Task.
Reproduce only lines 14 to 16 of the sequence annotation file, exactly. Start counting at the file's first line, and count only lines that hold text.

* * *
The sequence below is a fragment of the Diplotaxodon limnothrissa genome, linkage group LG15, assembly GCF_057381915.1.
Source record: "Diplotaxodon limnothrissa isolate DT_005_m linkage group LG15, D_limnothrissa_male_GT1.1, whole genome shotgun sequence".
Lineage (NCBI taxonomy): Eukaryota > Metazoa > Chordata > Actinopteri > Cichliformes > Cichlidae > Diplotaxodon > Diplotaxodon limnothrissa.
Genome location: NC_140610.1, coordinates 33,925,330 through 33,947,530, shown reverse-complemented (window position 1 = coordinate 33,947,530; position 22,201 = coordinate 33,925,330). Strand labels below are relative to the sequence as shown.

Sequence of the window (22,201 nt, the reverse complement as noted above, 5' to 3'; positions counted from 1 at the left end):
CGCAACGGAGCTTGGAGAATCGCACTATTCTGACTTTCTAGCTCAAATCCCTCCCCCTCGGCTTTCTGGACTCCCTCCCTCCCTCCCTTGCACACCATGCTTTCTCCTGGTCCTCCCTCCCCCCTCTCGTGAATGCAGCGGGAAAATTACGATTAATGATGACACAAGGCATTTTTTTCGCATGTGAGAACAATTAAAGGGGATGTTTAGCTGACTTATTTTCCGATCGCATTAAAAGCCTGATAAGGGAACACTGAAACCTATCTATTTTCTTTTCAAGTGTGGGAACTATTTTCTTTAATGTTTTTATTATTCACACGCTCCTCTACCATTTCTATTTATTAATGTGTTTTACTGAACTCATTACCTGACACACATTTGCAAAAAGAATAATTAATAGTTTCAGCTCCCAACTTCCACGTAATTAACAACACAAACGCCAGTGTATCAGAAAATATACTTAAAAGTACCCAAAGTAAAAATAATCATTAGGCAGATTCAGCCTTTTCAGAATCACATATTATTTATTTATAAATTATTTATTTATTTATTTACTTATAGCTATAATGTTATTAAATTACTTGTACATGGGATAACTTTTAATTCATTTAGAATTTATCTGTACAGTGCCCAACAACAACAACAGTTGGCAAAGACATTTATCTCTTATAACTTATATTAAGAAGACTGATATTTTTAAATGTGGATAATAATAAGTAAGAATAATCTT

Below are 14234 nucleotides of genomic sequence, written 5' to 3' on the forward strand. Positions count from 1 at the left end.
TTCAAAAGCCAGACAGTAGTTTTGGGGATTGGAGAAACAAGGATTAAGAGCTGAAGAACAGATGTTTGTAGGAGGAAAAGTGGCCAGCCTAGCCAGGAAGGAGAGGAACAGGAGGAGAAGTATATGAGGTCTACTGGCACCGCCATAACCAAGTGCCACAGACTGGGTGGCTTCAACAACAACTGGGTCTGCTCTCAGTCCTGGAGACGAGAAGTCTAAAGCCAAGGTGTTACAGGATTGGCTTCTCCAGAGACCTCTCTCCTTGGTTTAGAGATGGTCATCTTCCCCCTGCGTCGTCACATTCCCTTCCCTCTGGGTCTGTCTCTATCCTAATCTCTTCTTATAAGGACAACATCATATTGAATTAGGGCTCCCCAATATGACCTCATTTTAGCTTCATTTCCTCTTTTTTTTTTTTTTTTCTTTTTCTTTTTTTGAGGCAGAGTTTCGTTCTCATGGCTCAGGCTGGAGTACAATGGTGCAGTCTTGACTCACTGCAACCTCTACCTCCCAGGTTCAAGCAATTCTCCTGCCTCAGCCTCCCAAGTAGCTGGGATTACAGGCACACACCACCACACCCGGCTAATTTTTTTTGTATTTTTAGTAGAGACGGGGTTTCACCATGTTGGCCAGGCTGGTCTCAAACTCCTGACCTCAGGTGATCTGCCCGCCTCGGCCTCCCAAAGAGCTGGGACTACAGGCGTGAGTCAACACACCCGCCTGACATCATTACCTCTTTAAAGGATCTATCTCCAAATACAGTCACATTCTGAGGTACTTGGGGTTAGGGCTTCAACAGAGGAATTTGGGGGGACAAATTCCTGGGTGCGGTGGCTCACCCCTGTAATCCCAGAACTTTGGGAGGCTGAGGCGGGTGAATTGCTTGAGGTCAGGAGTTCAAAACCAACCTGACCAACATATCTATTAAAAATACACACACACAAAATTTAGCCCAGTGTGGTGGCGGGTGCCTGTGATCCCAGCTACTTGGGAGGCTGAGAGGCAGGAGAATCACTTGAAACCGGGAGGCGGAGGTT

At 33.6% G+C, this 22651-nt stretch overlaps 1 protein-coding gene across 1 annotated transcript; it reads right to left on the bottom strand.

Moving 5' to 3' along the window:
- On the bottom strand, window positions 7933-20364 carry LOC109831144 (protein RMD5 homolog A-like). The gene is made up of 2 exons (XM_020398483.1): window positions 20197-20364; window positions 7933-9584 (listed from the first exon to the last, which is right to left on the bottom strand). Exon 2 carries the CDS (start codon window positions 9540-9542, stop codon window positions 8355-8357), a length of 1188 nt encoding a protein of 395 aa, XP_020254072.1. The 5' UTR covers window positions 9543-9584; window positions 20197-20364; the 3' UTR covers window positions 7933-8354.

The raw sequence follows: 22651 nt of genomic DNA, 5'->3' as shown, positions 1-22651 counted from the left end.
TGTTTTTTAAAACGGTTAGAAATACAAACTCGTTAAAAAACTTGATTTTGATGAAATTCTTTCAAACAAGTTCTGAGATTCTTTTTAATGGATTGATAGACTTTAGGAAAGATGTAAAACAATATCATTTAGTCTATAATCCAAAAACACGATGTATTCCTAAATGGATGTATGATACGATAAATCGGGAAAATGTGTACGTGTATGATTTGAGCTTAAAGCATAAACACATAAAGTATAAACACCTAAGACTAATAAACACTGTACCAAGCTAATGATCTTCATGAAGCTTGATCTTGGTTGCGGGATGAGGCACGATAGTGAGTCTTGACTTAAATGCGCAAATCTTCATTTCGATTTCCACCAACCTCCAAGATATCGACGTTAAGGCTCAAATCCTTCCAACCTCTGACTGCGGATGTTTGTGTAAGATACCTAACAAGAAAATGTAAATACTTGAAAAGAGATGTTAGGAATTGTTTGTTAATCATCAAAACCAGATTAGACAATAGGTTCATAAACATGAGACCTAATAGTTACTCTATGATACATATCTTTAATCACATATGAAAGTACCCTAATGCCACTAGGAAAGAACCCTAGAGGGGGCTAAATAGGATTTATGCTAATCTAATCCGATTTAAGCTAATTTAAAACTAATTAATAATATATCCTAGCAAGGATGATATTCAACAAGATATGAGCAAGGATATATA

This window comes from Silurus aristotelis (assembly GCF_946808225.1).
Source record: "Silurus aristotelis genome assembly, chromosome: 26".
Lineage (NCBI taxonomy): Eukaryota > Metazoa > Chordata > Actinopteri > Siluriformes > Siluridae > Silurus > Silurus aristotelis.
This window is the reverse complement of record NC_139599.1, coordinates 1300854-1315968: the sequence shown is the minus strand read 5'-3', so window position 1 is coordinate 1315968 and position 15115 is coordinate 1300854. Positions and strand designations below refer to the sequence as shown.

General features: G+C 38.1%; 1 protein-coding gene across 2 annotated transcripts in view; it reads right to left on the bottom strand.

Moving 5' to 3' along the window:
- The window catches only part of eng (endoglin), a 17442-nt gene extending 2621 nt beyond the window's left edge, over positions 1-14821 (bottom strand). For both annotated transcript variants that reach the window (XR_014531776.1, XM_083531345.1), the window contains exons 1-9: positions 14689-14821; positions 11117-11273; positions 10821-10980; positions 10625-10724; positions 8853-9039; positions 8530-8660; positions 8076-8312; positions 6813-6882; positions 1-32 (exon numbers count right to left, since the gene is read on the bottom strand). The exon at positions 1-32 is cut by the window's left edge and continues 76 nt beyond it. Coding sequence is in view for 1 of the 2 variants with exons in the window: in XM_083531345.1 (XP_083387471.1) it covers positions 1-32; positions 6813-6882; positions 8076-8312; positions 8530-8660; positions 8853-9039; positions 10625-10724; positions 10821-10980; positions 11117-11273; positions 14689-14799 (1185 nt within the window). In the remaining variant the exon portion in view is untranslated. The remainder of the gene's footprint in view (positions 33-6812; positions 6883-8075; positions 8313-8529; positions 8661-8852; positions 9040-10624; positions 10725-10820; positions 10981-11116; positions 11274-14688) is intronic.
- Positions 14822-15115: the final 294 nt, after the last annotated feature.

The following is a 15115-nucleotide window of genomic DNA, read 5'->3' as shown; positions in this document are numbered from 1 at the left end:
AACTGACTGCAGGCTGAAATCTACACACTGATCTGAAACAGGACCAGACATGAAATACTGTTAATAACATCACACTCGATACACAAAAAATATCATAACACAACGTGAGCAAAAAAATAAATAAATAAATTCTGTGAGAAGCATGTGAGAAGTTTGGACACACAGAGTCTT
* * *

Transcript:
This window comes from Silurus aristotelis (assembly GCF_946808225.1).
Source record: "Silurus aristotelis genome assembly, chromosome: 26".
Lineage (NCBI taxonomy): Eukaryota > Metazoa > Chordata > Actinopteri > Siluriformes > Siluridae > Silurus > Silurus aristotelis.